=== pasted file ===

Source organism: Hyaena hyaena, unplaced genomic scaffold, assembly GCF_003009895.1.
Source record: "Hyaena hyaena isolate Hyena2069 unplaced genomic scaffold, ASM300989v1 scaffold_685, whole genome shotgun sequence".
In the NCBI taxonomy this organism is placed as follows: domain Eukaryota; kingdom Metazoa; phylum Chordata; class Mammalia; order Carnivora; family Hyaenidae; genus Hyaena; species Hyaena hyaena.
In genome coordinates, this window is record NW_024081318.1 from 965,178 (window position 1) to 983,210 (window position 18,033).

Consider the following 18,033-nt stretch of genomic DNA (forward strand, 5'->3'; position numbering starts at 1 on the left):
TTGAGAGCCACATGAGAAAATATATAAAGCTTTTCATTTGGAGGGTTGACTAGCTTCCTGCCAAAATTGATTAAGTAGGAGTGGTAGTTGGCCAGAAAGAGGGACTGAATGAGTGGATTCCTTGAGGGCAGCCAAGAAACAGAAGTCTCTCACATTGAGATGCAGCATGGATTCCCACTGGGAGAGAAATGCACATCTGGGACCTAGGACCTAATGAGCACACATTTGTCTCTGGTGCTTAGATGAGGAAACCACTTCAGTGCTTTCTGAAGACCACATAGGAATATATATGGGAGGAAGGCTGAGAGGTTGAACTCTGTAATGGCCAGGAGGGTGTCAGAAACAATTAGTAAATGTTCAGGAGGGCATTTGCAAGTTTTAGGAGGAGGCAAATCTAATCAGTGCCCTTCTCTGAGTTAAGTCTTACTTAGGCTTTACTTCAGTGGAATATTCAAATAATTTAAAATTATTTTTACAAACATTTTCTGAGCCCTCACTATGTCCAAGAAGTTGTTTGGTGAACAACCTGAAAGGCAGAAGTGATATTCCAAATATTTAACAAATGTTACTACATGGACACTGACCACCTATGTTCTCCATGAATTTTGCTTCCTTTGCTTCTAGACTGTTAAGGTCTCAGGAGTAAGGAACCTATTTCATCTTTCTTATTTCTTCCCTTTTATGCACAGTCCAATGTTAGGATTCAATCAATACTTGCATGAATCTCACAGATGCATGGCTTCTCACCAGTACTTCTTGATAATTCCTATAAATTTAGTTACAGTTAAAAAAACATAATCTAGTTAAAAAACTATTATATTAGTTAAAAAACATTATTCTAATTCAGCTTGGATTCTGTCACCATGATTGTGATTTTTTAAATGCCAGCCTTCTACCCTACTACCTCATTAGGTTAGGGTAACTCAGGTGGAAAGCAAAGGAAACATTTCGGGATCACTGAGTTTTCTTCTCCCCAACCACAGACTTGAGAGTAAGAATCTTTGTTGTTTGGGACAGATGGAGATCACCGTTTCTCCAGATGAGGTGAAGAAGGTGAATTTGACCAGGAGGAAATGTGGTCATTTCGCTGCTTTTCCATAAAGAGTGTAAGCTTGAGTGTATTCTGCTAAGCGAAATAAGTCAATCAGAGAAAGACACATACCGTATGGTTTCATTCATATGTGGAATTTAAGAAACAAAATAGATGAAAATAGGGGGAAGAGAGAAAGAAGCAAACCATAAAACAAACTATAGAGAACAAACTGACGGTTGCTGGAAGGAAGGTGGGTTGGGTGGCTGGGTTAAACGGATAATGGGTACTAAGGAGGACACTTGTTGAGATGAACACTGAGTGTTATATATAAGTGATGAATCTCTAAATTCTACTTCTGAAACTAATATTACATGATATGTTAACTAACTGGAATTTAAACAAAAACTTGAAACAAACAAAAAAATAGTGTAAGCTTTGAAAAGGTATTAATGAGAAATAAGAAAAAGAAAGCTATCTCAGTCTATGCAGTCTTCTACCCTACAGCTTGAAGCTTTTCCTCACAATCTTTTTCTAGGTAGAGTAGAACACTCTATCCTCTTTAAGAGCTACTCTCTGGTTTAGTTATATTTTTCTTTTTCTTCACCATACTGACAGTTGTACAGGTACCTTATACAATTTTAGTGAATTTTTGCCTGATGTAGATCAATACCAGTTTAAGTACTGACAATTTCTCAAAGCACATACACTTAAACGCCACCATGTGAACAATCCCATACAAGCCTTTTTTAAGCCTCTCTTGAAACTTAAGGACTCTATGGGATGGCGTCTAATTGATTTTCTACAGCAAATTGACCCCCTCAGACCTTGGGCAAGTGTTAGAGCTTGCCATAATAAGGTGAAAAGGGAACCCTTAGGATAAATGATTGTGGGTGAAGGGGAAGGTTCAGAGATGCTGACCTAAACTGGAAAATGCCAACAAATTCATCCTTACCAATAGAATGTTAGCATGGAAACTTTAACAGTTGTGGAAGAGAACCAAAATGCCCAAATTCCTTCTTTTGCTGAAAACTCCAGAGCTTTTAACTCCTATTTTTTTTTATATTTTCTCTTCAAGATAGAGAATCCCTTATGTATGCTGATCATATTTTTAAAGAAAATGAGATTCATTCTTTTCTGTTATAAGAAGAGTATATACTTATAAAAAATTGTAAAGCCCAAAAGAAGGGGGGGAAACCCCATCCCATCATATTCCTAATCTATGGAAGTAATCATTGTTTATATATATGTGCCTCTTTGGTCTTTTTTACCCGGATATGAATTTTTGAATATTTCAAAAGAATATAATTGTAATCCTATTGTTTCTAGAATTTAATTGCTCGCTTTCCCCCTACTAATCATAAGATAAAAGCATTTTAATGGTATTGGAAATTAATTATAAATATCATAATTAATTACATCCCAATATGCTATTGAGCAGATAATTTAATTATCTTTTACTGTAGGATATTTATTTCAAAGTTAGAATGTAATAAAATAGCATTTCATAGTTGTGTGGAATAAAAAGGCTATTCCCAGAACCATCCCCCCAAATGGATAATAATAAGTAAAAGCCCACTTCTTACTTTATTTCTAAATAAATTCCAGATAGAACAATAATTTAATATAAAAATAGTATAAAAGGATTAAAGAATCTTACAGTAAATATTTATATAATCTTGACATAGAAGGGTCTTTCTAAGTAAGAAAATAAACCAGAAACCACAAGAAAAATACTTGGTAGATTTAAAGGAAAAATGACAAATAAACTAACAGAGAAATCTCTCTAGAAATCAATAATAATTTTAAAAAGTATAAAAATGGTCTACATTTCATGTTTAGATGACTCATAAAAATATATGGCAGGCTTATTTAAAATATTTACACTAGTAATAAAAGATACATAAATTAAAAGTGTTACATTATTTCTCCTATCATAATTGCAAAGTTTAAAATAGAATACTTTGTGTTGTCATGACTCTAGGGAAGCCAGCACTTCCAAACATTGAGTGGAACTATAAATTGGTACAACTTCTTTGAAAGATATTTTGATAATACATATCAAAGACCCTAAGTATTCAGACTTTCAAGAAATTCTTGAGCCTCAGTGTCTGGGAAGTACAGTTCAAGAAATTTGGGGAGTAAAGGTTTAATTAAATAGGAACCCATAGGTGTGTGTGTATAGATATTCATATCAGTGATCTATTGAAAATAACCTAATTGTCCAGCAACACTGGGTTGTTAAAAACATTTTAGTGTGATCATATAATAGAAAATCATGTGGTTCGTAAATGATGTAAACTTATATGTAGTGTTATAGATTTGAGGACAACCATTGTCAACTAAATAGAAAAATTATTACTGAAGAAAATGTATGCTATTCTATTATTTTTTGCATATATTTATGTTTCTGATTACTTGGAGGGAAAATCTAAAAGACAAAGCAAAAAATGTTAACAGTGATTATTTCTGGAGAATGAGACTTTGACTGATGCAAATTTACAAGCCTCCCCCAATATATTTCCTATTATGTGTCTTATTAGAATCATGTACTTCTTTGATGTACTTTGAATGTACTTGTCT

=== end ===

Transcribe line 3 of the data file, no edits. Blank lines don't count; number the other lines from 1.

In the NCBI taxonomy this organism is placed as follows: domain Eukaryota; kingdom Metazoa; phylum Chordata; class Mammalia; order Carnivora; family Hyaenidae; genus Hyaena; species Hyaena hyaena.